• Charles Pennefather

A tale of three trees


This was something I wrote over four years ago. Decided to post it because I still feel the same way about these trees.


My school is tucked away in a suburb of Mumbai, and it isn’t very old, as schools go. But it’s the only school I attended. The two long school buildings hid a big playground from the eyes of the world, and only those who cared enough to stop and peer through the almost-open walls of the school hall ever noticed children running around on the field every evening.

The school’s playground had a demarcation of sorts – three trees spaced out nearly along the length of the field, a short distance from the buildings. Nothing made them special, except for the fact that you’d need around five people standing fingertip to fingertip to encircle just one of their trunks.

If that was the size of their trunks, imagine how broad their canopy. I was only one of hundreds of boys who spent long, lazy, hot afternoons lounging in their shade with nothing more than a good book to keep me company. I was just a little boy when they cut down the one at the far end of the ground. I was so upset, I cried. It was cut down to make way for the basketball court – something I have used for two decades, now. But it still doesn’t feel right that a tree that majestic had to sacrifice itself just so I could discover the game I so love. Still, nature had the upper hand. The monsoons came and claimed the ground for itself, with the grass growing so high it would hide the entire school, should we have allowed students on it. Every so often we’d discover a big snake, and it would be killed. The two remaining sentinels stood and watched over us. They saw the rain come, the grass grow, get cut, the ground get overrun by boys of all sizes and shapes every day. Once in a while, they also had their fun at our expense, keeping a football or two from falling back to earth, or picking off a full-court basketball that anyone deigned to fling too high. We learned to throw flat passes, and avoided three point shots from the far corner of the basketball court. I’m sure they smiled down upon us.

A few months ago I found myself in the rare situation of having my phone with me while I watched my friends play. The light was fading, birds flew about – the parakeets and mynahs that call my school their home sang their songs prettily. The crows added their dissonance to the opera. Far away, painted storks flew across the sky in formation and black kites wheeled around in the best updrafts they could find. What really caught my eye was the tree at the edge of our basketball court – the branches were bare of leaves, but there weren’t any on the ground, either. This wasn’t its annual shedding. I snapped a photo of those bare limbs, still proud, still offering what little shade they could to us. It still dwarfed us, that tree. It hadn’t given up, I was sure of that. It still managed to pull up the concrete of our court slowly, inevitably, over the two decades I’ve been watching it. It was as sure as continental drift, and equally unstoppable.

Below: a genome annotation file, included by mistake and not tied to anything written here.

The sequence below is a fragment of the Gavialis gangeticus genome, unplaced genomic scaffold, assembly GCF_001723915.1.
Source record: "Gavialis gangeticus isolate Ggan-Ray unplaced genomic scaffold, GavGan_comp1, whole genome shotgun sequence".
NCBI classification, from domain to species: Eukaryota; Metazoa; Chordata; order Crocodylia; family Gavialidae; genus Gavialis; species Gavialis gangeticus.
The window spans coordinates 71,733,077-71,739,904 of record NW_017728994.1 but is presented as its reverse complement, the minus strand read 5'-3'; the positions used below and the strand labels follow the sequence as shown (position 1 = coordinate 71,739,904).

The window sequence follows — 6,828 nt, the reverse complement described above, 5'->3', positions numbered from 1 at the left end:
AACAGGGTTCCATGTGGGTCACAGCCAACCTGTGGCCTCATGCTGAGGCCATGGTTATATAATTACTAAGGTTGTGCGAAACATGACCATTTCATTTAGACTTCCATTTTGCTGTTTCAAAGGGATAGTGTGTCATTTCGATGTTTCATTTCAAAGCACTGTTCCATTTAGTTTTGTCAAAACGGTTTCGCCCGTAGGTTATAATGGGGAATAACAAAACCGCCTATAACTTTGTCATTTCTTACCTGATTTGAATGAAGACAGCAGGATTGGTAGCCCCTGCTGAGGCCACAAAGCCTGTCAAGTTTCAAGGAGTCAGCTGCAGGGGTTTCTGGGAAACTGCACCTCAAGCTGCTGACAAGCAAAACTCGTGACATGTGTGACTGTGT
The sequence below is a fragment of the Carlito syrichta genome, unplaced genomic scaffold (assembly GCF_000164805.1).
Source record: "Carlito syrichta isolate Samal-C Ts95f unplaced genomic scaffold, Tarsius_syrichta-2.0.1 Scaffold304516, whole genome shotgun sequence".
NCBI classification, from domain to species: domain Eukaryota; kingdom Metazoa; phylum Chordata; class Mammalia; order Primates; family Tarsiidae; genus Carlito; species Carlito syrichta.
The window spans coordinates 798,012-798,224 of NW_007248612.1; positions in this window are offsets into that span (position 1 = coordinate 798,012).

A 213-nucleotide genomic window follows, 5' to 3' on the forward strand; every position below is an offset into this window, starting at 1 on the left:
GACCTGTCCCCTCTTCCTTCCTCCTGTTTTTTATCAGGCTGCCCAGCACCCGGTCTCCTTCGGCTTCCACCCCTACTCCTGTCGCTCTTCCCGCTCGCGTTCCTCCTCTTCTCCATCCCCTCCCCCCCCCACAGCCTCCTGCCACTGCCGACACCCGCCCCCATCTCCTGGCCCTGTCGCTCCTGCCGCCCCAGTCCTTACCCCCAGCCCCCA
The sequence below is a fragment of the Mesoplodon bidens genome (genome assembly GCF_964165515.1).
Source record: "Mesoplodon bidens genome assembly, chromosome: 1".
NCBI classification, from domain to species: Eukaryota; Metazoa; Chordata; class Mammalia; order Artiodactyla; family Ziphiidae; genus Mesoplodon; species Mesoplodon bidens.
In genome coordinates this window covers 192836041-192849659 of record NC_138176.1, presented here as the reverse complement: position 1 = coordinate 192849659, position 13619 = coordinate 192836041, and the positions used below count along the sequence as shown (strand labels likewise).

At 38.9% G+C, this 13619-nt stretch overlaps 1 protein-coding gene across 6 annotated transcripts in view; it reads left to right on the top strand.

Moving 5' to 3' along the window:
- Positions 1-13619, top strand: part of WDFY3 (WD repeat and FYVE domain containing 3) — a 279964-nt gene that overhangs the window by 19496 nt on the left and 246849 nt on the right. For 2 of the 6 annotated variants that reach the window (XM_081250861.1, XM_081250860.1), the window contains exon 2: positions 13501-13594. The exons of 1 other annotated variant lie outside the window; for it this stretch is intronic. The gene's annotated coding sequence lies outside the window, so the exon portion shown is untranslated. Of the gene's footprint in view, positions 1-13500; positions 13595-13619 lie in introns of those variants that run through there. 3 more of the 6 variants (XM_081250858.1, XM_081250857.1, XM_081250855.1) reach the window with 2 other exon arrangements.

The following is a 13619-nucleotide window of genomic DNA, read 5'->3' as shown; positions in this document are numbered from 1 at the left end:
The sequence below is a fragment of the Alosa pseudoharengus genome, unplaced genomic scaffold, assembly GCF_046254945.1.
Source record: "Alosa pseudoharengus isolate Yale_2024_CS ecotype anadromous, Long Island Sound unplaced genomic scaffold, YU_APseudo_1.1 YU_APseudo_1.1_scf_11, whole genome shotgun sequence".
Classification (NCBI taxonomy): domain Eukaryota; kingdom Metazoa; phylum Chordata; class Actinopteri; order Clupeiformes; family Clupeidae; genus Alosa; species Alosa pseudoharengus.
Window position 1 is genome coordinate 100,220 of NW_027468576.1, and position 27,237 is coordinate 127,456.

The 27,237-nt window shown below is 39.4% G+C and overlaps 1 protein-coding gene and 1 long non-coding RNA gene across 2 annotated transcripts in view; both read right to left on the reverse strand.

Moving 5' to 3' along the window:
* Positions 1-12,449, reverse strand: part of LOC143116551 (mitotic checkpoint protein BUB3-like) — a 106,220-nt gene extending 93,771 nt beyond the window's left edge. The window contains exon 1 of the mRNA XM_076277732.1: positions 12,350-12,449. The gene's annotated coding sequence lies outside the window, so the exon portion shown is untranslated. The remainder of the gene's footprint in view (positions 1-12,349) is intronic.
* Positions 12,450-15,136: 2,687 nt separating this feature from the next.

Last month one of those branches fell onto the court. The school decided that the best solution was to cut down the tree… or so I thought. I went to the school today and found both the trees gone. I may not be a small boy who will cry, but there is a profound sense of loss because those trees, they are – were – constants. I sat under them when I didn’t want to go home after school. I rested in their shade when I was too winded from cricket practice. I spent months rehearsing a play in their shade. I beat the biggest drum in the marching band with them probably covering their ears and hoping I would stop. They were things I thought I’d show my children and tell them these stories. I thought they were eternal, that because they existed before me, they would exist after, as well.


They weren’t.

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